The morning Worth left, something pulled Lily from her sleep, though at first glance nothing seemed out of place. The light coming through the bedroom window was soft and hazy. Above her the ceiling fan ticked and swayed, and outside a lone bird sang, trying to rouse its friends. Everything else was still and quiet.
She sat up in bed and smoothed her hand over the empty space next to her, the sheets on Worth's side twisted and tangled as usual. It was Friday, thankfully, the end of a long week, one she and her husband had both hoped would go better. Worth had spent twelve-plus hours each day this week at his new real estate job, giving himself a crash course in the company and coming home each night tossing out terms she didn't understand—things like metes and bounds, plats and surveys.
For her part Lily had spent an equal amount of time trying, mostly in vain, to brighten up their drab rental home just off Highway 59 in Foley, Alabama. She'd also dodged phone calls from her mother-in-law, Mertha, who'd taken to calling Lily every few hours once she'd accepted that her son was avoiding her calls. "Just checking in," Mertha would say, wanting to know the state of everything from Worth's job to his mood to his laundry.
Lily had never been so glad for a weekend. She hoped they'd be able to take some time on Saturday to drive around and look for a more permanent place, a house they could make their own, though for all Lily knew, Worth may have been planning to work right through until Monday.
With her mind still fuzzy with sleep, she rose from the bed and made her way down the short hall toward the kitchen. That's when she realized what was wrong. She usually woke to the scent of strong Colombian roast coffee wafting from the kitchen into the bedroom, luring her with a warm, heady promise.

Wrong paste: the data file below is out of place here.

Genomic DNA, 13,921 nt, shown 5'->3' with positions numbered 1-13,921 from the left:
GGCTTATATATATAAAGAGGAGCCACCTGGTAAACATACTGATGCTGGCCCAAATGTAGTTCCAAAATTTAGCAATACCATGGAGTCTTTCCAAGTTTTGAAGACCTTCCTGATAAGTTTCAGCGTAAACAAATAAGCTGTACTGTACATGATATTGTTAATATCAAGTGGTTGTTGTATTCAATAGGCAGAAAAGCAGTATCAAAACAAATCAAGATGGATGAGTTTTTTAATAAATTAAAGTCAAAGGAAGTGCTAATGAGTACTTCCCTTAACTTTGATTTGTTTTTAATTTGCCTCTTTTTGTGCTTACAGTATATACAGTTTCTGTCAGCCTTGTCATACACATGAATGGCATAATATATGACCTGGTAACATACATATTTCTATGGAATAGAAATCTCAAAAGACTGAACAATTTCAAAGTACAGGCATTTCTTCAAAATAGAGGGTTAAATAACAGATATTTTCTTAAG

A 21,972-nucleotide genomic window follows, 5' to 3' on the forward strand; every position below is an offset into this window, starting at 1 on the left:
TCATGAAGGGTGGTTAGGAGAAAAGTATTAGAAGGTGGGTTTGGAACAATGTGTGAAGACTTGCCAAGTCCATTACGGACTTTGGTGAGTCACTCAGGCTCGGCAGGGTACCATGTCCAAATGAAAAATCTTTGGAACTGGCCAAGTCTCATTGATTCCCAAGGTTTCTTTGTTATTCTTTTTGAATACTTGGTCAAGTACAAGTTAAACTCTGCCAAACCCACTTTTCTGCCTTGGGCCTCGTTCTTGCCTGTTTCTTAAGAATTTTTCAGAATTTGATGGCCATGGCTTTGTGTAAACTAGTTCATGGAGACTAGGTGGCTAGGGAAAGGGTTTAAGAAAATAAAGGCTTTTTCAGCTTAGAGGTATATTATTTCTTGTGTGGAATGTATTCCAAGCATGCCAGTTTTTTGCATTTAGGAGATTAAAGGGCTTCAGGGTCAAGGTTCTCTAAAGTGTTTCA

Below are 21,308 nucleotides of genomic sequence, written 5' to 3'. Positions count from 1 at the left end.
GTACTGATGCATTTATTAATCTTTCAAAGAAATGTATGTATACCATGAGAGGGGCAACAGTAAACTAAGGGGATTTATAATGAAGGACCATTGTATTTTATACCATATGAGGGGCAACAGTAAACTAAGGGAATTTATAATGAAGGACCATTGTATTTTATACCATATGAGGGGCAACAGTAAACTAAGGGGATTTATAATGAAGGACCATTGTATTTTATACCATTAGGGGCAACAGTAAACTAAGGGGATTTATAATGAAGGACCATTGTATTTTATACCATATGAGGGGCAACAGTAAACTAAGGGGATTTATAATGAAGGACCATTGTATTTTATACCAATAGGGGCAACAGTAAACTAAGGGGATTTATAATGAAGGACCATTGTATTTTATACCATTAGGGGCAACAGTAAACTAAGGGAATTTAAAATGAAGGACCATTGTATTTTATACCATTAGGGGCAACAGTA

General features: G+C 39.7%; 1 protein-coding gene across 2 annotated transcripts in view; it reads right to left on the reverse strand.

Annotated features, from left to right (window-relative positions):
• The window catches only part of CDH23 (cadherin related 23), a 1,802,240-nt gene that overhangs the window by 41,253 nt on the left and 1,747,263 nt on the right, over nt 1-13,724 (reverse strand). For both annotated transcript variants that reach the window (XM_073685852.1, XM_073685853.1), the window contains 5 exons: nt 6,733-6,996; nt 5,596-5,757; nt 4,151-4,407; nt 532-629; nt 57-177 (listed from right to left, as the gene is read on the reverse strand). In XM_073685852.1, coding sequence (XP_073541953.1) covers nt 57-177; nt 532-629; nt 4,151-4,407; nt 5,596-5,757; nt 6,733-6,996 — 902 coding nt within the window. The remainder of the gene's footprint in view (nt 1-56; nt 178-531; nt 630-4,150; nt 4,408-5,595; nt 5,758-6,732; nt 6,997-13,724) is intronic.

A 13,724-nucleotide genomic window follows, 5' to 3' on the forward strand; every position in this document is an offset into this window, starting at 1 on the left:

Their fancy Bonavita coffee maker, a wedding gift from Worth's best man, was the first thing he had unpacked two weeks ago when they arrived in Foley from Atlanta, and he'd made a steaming pot of extra-robust coffee every morning before he left for work. It was a small token, especially when everything felt so upside down, but Lily had long grown used to feeling off balance, and she took the daily gift of hot coffee for what it was—his way of offering sustenance, love, and maybe a little hope, all in her favorite mug.
This morning, however, the gleaming silver coffeepot was cold and quiet. She was still tying the belt of her thin robe around her waist when she saw the note propped up against it. A mechanical pencil lay next to it.
Lily, I can't do this anymore. You deserve more than what I can give you. I'm so sorry.
Puzzled, she stared at the piece of paper, waiting for the words to transform into something different, something that made more sense. But they didn't. She blinked hard, pressing her eyelids together until she saw white spots. She turned her head side to side, the muscles in her neck stretching and releasing. But when she opened her eyes, the words were still there. That's when she noticed the packet on the other side of the coffee maker. The thin white envelope almost blended into the counter. Her full name—Lily Chapman Bishop—was typed on the front of the unsealed envelope. With the tips of her fingers, Lily reached inside and slid a piece of paper out a few inches. She scanned the top of the page.
State of Alabama, United Judicial System.
Complaint for Divorce.
Plaintiff: Ainsworth Madison Bishop IV
She pulled the paper out farther, unbelieving, until she saw his name signed at the bottom. It was his handwriting, no doubt—small, mostly capital letters, the ink pressed hard into the page.
Then, like a current of cold water pouring over her, a thought rang in her head, clear and sure. It's finally happened. She pressed her palms to the cool surface of the counter.
She realized she'd been waiting for this, probably since the day he slipped a ring on her finger and asked her to marry him. Maybe even since the day they first met. Their union had seemed improbable from the very start, but they'd stubbornly defied everyone and clung so tightly to each other, there had been no room between them for doubt, not a sliver of space for any misgiving or hesitation.
She lifted her head and spread the note out in front of her, smoothing out the creases. Underneath his words, he'd written something else, then erased it. The paper there was gray and blurry, as if he'd tried several times to add more words but kept second-guessing himself. Finally, below the smudge, he'd added his name.
That was it.
She braced herself against the counter, the edges biting into her hips and the skin of her hands, and took a deep breath.
* * *